UNHCR examining Saudi woman Rahaf's asylum bid

UNHCR examining Saudi woman Rahaf's asylum bid

UNHCR examining Saudi woman Rahaf's asylum bid

An 18-year-old Saudi woman seeking asylum has left Bangkok airport "under the care" of the United Nations refugee agency (UNHCR), a Thai official said on Monday, following her desperate plea against deportation.

In this image made from video released by Rahaf Mohammed Alqunun/Human Rights Watch, Rahaf Mohammed Alqunan views her mobile phone as she sits barricaded in a hotel room at an worldwide airport in Bangkok, Thailand. The friend also explained that the young woman "received a threat from her cousin-he said he wants to see her blood, he wants to kill her".

On Sunday, Thai authorities said Qunun would be sent back to Saudi Arabia, but they abruptly changed course as her plight pinballed across social media.

Rahaf and Human Rights Watch told AFP she was stopped by Saudi and Kuwaiti officials when she arrived in Suvarnabhumi airport and her passport was forcibly taken from her. "I am 100 percent certain they will kill me as soon as I get out of the Saudi jail", she said.

Her pleas for asylum have also brought worldwide attention to the obstacles women face in Saudi Arabia under male guardianship laws, which require that women, regardless of their age, have the consent of a male relative - usually a father or husband - to travel, obtain a passport or marry.

But she was stopped en route by authorities in Thailand at the request of the Saudi government, which demanded the woman return to her family.

Surachate also said if Thai authorities decide not to send her back to Saudi Arabia, they would have to provide their reasons to Saudi authorities in order not to not affect the countries' relations.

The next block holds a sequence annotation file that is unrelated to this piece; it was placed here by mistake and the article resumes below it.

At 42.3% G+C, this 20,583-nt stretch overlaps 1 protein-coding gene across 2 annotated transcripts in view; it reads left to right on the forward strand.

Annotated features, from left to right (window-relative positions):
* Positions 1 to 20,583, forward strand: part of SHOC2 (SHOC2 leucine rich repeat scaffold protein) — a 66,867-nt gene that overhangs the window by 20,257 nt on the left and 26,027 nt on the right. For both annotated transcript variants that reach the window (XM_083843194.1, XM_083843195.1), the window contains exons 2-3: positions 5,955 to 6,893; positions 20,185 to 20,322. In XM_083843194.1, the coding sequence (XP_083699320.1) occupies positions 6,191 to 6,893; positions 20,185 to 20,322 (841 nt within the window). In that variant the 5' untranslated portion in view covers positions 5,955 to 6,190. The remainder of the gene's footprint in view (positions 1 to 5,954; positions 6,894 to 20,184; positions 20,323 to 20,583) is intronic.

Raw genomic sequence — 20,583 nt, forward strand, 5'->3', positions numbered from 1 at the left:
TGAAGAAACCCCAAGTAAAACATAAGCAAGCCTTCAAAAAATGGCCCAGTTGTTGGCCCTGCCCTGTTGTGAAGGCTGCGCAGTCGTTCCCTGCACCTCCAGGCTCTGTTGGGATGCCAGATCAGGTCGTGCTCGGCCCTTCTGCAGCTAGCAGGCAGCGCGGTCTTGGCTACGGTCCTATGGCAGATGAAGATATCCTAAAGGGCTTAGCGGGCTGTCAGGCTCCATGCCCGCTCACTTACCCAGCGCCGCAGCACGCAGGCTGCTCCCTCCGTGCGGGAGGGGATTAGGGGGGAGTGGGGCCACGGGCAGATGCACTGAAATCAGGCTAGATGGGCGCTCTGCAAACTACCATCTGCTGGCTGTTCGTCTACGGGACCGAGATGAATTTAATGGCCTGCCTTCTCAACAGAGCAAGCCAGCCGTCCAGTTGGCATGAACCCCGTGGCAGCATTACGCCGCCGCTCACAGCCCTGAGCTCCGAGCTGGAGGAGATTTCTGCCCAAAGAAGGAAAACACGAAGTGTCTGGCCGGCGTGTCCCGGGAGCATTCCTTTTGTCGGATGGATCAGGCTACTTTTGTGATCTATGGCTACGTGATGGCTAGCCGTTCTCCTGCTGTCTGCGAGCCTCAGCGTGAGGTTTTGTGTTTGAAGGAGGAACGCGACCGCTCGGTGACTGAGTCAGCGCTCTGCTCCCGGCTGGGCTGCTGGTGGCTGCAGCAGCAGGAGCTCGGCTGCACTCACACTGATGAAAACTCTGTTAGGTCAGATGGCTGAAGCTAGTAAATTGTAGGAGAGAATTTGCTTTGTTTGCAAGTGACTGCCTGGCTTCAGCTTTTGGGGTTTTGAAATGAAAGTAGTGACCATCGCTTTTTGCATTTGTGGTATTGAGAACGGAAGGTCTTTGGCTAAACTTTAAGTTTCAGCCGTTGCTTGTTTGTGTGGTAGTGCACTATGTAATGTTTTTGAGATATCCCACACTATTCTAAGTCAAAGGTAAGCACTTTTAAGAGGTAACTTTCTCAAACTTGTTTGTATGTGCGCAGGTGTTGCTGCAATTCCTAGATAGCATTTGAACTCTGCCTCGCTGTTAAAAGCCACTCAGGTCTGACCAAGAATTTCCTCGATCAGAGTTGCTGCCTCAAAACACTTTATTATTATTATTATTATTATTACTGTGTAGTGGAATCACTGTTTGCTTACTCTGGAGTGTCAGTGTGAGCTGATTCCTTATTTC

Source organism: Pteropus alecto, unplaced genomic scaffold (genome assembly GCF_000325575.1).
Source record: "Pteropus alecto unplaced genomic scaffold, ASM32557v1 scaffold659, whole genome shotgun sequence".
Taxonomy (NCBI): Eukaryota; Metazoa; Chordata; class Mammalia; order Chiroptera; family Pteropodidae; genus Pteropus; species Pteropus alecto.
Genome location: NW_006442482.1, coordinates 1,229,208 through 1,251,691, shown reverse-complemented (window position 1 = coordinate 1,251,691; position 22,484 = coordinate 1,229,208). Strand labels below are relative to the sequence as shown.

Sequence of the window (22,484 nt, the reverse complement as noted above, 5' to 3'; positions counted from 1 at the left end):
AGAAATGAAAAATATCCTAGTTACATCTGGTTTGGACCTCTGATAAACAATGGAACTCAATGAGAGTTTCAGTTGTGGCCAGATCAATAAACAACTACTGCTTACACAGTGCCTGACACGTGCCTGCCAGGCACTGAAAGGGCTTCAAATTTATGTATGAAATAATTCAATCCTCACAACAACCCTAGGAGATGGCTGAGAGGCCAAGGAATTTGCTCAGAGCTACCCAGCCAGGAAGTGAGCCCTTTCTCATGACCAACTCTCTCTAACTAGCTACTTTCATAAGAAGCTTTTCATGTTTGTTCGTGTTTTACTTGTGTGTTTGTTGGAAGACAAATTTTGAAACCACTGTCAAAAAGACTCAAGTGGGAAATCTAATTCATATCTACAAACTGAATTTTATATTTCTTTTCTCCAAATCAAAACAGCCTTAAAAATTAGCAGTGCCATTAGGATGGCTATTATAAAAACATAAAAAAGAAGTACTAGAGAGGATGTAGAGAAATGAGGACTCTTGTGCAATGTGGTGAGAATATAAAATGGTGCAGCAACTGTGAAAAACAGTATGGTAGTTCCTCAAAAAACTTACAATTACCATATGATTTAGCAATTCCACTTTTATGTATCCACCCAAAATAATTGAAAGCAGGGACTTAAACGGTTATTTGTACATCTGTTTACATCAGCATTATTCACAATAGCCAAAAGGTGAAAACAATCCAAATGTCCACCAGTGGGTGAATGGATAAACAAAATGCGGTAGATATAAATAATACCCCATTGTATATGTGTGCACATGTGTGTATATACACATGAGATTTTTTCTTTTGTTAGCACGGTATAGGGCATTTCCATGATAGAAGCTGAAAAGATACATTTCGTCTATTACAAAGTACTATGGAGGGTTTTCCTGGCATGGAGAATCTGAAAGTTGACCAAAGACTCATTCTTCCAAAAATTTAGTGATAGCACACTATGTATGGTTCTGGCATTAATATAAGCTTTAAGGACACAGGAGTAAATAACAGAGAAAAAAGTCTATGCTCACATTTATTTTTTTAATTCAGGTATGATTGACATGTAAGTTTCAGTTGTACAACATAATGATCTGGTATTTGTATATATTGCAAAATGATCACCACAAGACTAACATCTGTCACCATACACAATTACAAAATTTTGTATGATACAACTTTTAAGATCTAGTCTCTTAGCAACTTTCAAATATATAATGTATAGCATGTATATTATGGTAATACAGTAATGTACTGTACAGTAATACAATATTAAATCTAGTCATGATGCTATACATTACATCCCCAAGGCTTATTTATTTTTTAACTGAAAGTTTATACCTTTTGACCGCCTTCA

"For now, I just called for the immigration and Rahaf herself, and the staff at the hotel" to be questioned, she added.


The official did not confirm or deny if the visa had been revoked, but said it would make no difference to her bid to reach Australia.

Germany's ambassador to Thailand Georg Schmidt expressed "great concern" for Alqunun and would remain in contact with Thai authorities and ambassadors of countries to which she had turned.

The ultra-conservative Saudi kingdom has always been criticised for imposing some of the world's toughest restrictions on women.

Human Rights Watch said she's at risk of facing criminal charges in Saudi Arabia for 'parental disobedience, ' which can result in imprisonment, as well as for 'harming the reputation of the kingdom'. "I know them. They kept telling me they will kill me if I do something wrong - they say that since I was a child". She said she planned to spend a few days in Thailand so she would not spark suspicion when she left Kuwait. After the meeting, Thailand's immigration chief said she would not be expelled.

"We will not send someone back to die", said the Thai immigration chief, Major General Surachate Hakparn, according to the New York Times.

Ms Mohammed al-Qunun said she had renounced Islam, and feared her family would kill her if she was sent back to Saudi Arabia.

She came from Kuwait on her way to Australia with the intention of applying for asylum and escaping what she described as violence by her family.

An airline security official told activists that Lasloom was heard "screaming and begging for help" as men carried her "with duct tape on her mouth, feet and hands" at the airport.

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